Once banks started making ultra-risky loans under the CRA, they quickly started making ultra-risky loans to everyone else, because all these crappy loans could be sold to the GSEs, which then foisted them off onto unsuspecting investors who bought GSE mortgage securities. And once the GSEs started financing ultra-risky loans to poor people, they were forced to apply the same ultra-risky credit standards to everyone else. Eventually, the CRA and housing goals created a kind of Animal Farm dystopia, where everyone was equal because everyone’s mortgage was underwritten with the same recklessly imprudent terms.

In short, the GSEs, working in tandem with the banks and the investment banks, created and sold private mortgage securities, CDOs, and credit default swaps to unsuspecting investors. And when home prices stopped rising and the music stopped, the GSEs, the banks, and the investment banks were stuck holding those same private mortgage securities, CDOs, and credit default swaps, which is why many of them became insolvent.

No, I am not distorting Calomiris and Haber’s work.

The Financial Times, reviewing this book, says that “[t]hose on the left…tend to close their ears to this story, filing it under Republican disingenuity.” Sadly for the FT, this crackpot narrative has been debunked many times over. The Federal Reserve Board “found no connection between CRA and the subprime mortgage problems.” A subsequent Fed study found “lender tests indicate that areas disproportionately served by lenders covered by the CRA experienced lower delinquency rates and less risky lending.” Per the Minneapolis Fed: “The available evidence seems to run counter to the contention that the CRA contributed in any substantive way to the current mortgage crisis.” These findings were echoed by the Richmond Fed.

The St. Louis Fed posed a question: “Did Affordable Housing Legislation Contribute to the Subprime Securities Boom?” And the data offered a clear-cut answer: “No… We find no evidence that lenders increased subprime originations or altered pricing around the discrete eligibility cutoffs for the Government Sponsored Enterprises' (GSEs) affordable housing goals or the Community Reinvestment Act.” An earlier Fed study arrived at a substantially similar conclusion, as did nine out of ten members of the FCIC.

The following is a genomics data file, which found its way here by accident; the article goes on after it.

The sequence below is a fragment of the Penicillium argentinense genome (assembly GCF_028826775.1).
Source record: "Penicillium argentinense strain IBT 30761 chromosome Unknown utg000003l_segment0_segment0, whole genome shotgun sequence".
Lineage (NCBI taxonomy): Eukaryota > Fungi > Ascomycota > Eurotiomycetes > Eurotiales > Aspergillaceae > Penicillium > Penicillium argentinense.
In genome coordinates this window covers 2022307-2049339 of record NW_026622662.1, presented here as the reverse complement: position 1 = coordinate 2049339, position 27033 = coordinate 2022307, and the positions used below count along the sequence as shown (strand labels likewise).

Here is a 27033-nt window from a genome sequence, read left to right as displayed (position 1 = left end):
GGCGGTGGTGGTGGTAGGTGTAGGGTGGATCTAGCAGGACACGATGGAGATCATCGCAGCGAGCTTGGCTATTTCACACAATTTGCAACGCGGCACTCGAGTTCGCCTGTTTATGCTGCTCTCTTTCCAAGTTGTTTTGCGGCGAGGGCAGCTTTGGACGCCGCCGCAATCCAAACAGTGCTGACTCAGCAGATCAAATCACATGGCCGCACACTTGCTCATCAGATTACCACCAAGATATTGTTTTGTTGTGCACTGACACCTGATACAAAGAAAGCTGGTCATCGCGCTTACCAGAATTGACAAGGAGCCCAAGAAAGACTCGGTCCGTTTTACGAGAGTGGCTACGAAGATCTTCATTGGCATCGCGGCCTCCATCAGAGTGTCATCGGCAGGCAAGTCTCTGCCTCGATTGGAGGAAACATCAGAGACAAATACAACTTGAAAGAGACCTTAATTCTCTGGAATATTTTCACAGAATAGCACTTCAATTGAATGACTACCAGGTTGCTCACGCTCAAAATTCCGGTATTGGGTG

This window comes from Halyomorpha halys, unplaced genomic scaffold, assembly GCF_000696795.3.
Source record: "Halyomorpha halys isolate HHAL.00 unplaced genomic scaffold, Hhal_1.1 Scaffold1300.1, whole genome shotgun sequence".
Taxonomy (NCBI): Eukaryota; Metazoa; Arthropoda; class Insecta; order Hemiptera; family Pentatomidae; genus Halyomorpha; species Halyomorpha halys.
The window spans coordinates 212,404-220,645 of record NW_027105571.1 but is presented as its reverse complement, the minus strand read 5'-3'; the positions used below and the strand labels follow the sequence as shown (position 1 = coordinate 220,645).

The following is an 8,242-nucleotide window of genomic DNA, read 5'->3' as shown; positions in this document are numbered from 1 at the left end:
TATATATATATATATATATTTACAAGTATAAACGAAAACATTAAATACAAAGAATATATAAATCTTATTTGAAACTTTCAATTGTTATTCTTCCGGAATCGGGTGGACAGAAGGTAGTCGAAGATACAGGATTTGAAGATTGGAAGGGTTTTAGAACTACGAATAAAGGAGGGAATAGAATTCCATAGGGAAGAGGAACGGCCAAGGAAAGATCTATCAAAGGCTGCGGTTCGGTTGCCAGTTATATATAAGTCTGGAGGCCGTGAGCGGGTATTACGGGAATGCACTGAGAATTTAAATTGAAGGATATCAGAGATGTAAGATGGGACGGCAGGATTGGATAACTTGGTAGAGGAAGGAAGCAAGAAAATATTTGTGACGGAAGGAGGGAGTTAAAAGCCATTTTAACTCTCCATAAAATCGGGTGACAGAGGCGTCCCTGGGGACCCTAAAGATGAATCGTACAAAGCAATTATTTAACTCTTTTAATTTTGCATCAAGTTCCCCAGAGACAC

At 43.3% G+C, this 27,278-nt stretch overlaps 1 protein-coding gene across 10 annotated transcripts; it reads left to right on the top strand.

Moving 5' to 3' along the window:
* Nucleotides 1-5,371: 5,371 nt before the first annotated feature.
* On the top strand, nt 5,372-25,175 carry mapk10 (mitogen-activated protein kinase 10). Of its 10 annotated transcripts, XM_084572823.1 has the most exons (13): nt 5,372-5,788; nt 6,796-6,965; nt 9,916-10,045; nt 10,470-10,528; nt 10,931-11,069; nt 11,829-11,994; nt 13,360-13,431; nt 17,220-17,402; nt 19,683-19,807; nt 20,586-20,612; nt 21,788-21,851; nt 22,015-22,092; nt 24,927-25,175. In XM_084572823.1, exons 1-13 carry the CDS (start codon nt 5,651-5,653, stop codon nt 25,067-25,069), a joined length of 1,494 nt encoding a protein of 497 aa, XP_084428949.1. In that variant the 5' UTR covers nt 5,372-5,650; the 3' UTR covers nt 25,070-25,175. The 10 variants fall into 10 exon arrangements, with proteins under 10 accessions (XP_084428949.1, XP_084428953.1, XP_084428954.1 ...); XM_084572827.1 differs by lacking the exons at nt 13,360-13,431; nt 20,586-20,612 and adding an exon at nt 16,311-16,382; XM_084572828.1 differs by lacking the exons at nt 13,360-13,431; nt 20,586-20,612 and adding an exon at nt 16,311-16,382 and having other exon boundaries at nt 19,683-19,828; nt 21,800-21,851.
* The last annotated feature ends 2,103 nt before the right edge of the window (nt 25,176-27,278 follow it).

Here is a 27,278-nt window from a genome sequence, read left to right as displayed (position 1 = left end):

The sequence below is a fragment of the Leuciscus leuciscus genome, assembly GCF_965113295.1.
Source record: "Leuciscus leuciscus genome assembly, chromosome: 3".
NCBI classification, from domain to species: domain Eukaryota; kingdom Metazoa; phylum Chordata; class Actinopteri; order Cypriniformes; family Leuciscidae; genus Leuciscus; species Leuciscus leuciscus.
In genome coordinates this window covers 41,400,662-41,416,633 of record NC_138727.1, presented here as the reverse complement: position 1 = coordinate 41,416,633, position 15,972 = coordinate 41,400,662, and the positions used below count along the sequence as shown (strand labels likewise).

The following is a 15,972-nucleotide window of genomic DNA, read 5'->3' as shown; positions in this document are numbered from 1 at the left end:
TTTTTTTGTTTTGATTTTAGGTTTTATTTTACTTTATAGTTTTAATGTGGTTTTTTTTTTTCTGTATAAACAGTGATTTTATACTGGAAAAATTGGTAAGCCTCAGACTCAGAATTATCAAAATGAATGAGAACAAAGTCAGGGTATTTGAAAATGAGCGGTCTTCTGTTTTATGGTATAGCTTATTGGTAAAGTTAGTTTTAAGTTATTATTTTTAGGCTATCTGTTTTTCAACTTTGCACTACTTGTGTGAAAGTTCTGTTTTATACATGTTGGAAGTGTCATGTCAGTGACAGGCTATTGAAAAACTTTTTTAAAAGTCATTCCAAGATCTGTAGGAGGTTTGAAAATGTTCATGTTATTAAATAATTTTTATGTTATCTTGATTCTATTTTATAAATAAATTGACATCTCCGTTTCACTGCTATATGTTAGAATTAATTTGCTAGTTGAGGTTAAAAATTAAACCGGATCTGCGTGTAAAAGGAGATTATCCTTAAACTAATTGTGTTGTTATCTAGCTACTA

How do Calomiris or Haber address and respond to these studies? They don’t, and they aren’t alone. The lack of response to the critics of The Big Lie defines the entire genre. And these aren’t random writers; these are business professors at elite universities and think tanks who reject an empirical analysis framework for engaging their critics. Read Fault Lines by Raghuram Rajan at the University of Chicago. Read Guaranteed To Fail by Profs.Viral Acharya, Stijn Van Nieuwerburgh, Matthew Richardson, and Lawrence J. White, all at NYU. Or, on related topics, read “Rethinking FHA” by Prof. Joseph Gyourko at Wharton, or “Do We Need the 30-Year Fixed-Rate Mortgage?” by Prof. Anthony Sanders of George Mason University and Prof. Michael Lea at San Diego State. None of them compare loan performance of the GSEs, or FHA, or 30-year fixed rate loans, with that of other sectors in the same market.

It’s worth taking a minute to dissect the historical fantasy Calomiris and Haber construct. Their central narrative goes as follows:

Once the basic rules of this game were laid down in the early 1990s, the game unfolded in a predictable manner. Fannie and Freddie were forced to reduce their underwriting standards to accommodate increasing lending mandates to targeted groups. Importantly, those weaker standards were applied to all borrowers: to have done otherwise would have been a tacit admission that a portion of their portfolio was, in fact, high risk, which would have alarmed their shareholders. Many commercial banks, knowing that they could either sell high-risk loans to Fannie and Freddie or convert them into mortgage-backed securities guaranteed by Fannie and Freddie, jumped into the subprime securitization market. [Emphasis in the original.] […]

We cannot emphasize this point strongly enough: when Fannie and Freddie agreed to purchase loans the required only a 3% down payment, no documentation of income or employment, and a far from perfect credit score, they change the risk calculus of millions of American families, not just the urban poor. […]

As a matter of logic, it is conceivable that Fannie and Freddie could have selectively relaxed underwriting standards for targeted groups. As a practical matter, however, doing so would have been very difficult.

This is core to their story: affordability goals weren’t a small portion of GSEs’ loans. They effectively rewrote the entire mortgage market for everyone in the country.